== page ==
The stairs leading to the second floor are spattered, a traditional paint treatment in older New England houses. In Michael’s study an original Victorian cast iron coal-burning stove was left as a decorative architectural element. An avid sailor himself, Michael has decorated the walls with old Cape Cod nautical charts dating from the 1800s. A 1944 nautical signal flag representing the letter M from the Navy ship Michael’s father was stationed on—the USS Putnam DDS 775—during the Korean War is displayed on the wall. Other personalized touches include a group of family photos taken on early trips to Chatham. Malone custom-designed the whitewashed wood frames capturing the joyful family scenes.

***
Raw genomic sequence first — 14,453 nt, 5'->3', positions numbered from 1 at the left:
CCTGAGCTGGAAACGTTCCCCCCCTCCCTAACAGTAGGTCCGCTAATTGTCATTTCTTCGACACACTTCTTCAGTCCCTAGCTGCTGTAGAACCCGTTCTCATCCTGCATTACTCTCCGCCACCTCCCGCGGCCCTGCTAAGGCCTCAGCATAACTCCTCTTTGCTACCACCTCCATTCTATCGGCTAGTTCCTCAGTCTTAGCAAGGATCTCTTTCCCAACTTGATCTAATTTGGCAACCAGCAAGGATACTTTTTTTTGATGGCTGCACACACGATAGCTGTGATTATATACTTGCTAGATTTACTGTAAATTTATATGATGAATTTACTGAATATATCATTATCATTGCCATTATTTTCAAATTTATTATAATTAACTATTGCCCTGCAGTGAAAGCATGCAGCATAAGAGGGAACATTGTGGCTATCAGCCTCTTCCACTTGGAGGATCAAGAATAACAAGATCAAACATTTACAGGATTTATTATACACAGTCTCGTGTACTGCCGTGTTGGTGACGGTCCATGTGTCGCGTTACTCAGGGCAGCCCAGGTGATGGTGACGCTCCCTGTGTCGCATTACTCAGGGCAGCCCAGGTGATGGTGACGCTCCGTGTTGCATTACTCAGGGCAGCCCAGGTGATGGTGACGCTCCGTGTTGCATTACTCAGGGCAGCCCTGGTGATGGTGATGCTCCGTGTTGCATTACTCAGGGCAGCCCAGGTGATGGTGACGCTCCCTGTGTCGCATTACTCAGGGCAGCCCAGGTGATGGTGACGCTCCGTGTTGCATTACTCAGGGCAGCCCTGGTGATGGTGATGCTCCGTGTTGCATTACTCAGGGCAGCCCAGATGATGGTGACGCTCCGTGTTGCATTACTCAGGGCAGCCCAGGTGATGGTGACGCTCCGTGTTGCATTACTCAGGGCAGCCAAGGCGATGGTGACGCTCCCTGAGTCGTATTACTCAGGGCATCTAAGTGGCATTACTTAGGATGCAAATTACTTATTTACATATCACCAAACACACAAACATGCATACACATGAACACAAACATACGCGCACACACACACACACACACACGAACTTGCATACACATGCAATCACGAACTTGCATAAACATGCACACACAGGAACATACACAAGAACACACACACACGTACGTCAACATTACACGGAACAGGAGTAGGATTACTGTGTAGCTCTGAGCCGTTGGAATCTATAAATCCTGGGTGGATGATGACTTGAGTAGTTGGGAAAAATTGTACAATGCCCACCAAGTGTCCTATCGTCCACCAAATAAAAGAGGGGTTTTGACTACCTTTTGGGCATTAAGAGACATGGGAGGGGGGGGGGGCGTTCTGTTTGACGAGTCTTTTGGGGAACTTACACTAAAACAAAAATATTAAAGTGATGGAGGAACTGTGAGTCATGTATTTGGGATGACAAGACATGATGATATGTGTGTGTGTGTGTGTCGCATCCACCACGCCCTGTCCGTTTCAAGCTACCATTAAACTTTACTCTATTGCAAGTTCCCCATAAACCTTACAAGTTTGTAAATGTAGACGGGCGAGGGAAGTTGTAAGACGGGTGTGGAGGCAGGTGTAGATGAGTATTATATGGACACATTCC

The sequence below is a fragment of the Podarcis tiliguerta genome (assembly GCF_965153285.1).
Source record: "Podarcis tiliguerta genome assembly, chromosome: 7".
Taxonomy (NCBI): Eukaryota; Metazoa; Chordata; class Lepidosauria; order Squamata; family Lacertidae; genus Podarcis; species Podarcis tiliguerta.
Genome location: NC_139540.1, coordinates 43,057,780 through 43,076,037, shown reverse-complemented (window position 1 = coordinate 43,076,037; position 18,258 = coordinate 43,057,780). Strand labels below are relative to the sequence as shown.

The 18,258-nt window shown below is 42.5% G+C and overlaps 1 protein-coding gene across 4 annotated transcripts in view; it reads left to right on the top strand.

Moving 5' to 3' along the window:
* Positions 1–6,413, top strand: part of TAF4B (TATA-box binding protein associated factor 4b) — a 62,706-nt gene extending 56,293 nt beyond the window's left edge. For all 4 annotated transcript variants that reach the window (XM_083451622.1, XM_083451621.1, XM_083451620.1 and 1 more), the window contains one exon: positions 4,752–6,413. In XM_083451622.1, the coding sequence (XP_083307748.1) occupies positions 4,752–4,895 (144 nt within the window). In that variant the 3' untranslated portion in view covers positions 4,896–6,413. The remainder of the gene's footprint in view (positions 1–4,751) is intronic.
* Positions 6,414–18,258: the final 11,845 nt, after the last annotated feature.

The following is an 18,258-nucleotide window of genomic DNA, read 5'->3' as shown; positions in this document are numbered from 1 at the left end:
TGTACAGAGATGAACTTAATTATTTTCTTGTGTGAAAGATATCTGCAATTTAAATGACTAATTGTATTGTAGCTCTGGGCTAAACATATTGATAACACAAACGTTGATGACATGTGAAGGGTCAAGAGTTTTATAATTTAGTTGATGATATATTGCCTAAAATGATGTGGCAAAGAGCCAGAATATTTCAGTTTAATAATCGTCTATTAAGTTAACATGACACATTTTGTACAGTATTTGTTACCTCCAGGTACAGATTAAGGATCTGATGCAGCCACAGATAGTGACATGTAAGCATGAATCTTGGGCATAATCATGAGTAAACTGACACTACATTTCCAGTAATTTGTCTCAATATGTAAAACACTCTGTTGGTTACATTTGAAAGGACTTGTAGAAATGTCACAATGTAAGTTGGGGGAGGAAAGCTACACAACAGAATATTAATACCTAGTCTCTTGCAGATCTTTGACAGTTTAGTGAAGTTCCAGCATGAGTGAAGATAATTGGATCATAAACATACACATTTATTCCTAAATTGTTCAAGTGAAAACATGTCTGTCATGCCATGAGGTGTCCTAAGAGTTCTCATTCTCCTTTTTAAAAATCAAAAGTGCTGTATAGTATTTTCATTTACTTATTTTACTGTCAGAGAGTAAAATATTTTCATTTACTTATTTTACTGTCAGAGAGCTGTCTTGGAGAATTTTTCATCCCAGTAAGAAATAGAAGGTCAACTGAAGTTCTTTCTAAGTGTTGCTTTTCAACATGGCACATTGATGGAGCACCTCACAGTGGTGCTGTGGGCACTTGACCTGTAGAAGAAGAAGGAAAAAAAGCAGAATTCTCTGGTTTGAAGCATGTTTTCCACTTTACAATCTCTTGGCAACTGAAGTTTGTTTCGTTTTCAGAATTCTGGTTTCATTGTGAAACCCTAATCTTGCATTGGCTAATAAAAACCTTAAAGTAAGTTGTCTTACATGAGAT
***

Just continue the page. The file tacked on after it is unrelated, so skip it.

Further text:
The landscape is as breathtaking as the home’s interiors. The couple left plantings of Rosa rugosa and native beach plum. When appropriate, landscape designer Joyce Williams introduced other native, hardy plantings. From a dock that washed ashore years ago, the family can sit on the beach and drink in the beauty of their natural surroundings. Michael’s Bristol skiff, Tide Runner, and catboat, Time Aweigh, bob gently in the shallow waters. “The color is always changing,” notes Elizabeth. “In the evening the low light illuminates the boats and the houses across the water on the outer beach—it’s magical.” Today the cottage is known as Tide and Time, a fitting name for a place that is wrapped in the seasonal rhythms of the sea.